Resume title page.

15 Fast Tips for Developing Your Resume

Your resume is essentially your own personal flyer or advertisement. The way it is written, your vocabulary or the words that you use, the layout, detail, and consistency…all of these things are a reflection of YOU. Therefore, when writing one, you have to use business or marketing strategies and carefully articulate your goals, passions, educational background, skills, and accomplishments to get “buy in” from employers. The resume generally serves one, main purpose, and that is to get you an interview. It is not the only thing that will get you an interview, but it will play a major role. Employers and hiring managers do not often read every, single detail. In fact, they will likely spend less than a minute looking at it prior to your interview, or they could simply scan it and toss it based on a few small errors or something that they do not like. So, you need to make certain that your resume has marketing power.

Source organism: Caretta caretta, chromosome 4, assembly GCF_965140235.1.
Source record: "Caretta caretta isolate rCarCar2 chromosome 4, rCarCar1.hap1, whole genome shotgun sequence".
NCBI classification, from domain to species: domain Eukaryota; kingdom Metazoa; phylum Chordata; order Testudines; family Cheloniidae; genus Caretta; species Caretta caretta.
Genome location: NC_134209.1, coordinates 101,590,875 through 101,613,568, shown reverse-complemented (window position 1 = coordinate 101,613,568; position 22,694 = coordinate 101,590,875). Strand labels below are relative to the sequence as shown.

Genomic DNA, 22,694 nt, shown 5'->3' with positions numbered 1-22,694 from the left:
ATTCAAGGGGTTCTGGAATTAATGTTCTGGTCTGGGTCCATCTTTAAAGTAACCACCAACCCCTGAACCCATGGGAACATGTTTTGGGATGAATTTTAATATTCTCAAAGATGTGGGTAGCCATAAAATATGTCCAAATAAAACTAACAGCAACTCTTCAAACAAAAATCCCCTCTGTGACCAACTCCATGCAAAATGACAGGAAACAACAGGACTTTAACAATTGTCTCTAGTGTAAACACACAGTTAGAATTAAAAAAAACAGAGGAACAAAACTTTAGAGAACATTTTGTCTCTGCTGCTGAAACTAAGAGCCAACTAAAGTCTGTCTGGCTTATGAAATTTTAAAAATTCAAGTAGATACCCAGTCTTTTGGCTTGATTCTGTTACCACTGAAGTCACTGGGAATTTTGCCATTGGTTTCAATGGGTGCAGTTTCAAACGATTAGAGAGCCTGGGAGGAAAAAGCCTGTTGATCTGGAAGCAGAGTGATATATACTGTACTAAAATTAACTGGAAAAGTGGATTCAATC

Here are 15 tips for writing a good resume:

1) Limit it to one page; unless you are a seasoned professional and have several years of experiences that are related to the position you are applying for, you can easily fit it on one page if you get to the point, and…many employers will not read it or make all of their judgments about you within that first page.

2) Make sure the margins are set at 1 inch on all sides of your paper, use common fonts (e.g., Times New Roman or Ariel), and 11-12 point font so it is easy to read and looks neat, or professional.